Cellular proteins form complex networks of interactions with other proteins. Although it is clear that these networks are dynamic structures that change in response to environmental signals and that are altered in disease states, our ability to assess the temporal changes in the networks is still at an early stage. Malaria-infected RBCs are a simple model in which to study changes in protein interaction networks over time. RBCs are highly differentiated cells that lack organelles and that contain a limited set of proteins. During infection, malaria parasites export proteins into the RBC that dramatically alter the properties of the host cell. Because RBCs lack nuclei, and thus cannot respond to parasite infection by altering their protein content, the changes that occur in the RBC phenotype must be due to the approximately 300 malaria proteins that are exported into the RBC. The exported malaria proteins are thought to bind to RBC proteins and, in this way, act as lesions that cause perturbations in the cellular protein interaction network. Since detailed information about the timing of expression of most malaria genes is already available, we can model changes in the cellular protein interaction network over time and correlate those temporal changes in the malaria-RBC interactome with changes in cellular properties. However, functional information about these malaria proteins is scarce and only a very limited number of interactions between exported malaria proteins and RBC proteins have been reported. The overall goal of this research is to elucidate, validate, and temporally model the network of protein-protein interactions between the malaria parasite Plasmodium falciparum and RBC proteins. A combination of new yeast strains, improved yeast two-hybrid screening methodology, and two complementary yeast two-hybrid screening approaches will be used to create a high-quality malaria-RBC protein interaction network. Interactions will be validated by GST pull downs and the split-luciferase assay, which we develop in this project for high-throughput analysis of protein-protein interactions in yeast. From this data we will develop a confidence score for each interaction. The malaria-RBC protein interactions will then be integrated with existing gene expression data to develop a time-dependent view of the malaria-RBC interactome. Using the results of our model as a guide, we will investigate the function of temporally distinct malaria-RBC protein interactions using the resealed RBC ghosts and ektacytometry. This project is innovative in its application and development of technologies to study the malaria-RBC protein interaction network. The data generated from this project is relevant not only to our understanding of interactome dynamics but also for understanding how malaria parasites cause disease.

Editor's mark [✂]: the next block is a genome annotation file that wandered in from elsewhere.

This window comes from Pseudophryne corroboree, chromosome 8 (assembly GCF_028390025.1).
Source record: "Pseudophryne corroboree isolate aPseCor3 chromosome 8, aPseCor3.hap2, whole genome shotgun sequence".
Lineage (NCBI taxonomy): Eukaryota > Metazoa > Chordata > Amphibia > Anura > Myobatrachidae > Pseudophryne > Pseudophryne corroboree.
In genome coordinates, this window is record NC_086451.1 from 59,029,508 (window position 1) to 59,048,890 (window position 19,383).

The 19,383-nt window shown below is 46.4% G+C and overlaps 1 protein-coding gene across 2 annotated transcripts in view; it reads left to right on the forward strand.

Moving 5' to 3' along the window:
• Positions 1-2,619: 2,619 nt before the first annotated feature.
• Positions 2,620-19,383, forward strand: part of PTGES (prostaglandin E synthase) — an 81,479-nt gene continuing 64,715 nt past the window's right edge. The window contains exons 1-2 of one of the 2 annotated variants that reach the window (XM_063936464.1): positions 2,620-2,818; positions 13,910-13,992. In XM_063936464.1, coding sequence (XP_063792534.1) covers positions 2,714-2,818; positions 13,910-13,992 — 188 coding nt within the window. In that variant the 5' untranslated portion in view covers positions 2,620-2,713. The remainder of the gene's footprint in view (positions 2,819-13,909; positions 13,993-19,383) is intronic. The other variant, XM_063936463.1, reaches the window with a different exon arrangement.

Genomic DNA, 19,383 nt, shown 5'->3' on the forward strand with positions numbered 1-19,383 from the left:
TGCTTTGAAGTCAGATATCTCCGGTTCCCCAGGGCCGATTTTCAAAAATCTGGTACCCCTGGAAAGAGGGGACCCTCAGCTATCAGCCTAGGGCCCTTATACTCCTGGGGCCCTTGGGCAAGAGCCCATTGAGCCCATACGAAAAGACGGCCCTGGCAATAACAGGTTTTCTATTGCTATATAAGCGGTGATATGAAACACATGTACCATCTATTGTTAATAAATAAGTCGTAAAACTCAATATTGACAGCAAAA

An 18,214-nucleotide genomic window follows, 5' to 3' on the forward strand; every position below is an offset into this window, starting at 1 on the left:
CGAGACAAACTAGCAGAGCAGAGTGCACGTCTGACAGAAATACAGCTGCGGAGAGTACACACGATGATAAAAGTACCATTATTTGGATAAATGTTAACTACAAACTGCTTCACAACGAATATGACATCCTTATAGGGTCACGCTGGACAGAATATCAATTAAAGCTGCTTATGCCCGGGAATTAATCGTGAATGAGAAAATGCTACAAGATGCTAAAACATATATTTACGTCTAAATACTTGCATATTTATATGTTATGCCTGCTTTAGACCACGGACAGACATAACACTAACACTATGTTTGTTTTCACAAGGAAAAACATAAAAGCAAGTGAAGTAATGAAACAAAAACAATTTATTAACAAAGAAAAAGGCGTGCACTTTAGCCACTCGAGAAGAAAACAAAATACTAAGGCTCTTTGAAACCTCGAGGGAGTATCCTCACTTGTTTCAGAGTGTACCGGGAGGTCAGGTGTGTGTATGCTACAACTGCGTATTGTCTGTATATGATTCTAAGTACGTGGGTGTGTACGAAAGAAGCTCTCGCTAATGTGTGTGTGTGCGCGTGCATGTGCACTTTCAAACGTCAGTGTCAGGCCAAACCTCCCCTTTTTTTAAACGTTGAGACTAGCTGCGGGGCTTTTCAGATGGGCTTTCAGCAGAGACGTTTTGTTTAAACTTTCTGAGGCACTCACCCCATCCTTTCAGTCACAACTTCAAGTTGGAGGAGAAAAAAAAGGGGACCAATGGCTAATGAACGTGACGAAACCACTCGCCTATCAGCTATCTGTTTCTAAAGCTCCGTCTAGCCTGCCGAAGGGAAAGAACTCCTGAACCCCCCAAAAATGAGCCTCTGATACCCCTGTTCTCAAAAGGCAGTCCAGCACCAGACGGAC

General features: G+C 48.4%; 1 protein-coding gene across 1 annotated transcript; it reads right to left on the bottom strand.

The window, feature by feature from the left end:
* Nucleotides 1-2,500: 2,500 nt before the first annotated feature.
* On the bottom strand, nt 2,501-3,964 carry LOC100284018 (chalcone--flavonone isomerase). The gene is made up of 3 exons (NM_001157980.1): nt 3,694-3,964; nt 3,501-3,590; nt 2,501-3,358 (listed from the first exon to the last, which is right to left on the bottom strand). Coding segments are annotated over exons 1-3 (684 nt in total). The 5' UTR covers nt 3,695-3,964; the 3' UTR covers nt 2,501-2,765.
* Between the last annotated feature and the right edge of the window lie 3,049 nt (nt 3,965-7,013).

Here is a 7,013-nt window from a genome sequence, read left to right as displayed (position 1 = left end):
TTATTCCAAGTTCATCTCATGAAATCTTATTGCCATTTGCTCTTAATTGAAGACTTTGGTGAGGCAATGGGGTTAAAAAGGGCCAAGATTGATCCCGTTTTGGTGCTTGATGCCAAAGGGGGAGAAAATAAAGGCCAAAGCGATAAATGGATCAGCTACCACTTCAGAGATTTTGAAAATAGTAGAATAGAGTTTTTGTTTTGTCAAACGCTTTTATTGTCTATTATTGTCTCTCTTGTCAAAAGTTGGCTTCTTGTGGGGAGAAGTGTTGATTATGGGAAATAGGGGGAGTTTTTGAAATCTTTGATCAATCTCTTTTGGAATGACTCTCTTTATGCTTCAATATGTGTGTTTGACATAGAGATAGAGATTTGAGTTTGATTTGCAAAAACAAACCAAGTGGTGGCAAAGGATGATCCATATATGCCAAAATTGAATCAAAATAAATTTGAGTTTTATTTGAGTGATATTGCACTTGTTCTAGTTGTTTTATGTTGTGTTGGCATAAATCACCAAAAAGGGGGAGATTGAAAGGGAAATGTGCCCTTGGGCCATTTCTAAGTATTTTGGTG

Proteins are linked to each other by a complex network of interactions. To better understand how these networks change over time and in disease states, we will develop a temporal model of protein- protein interactions in malaria-infected red blood cells. This data is generally relevant to our understanding of cellular processes and specifically relevant to how malaria parasites cause disease.
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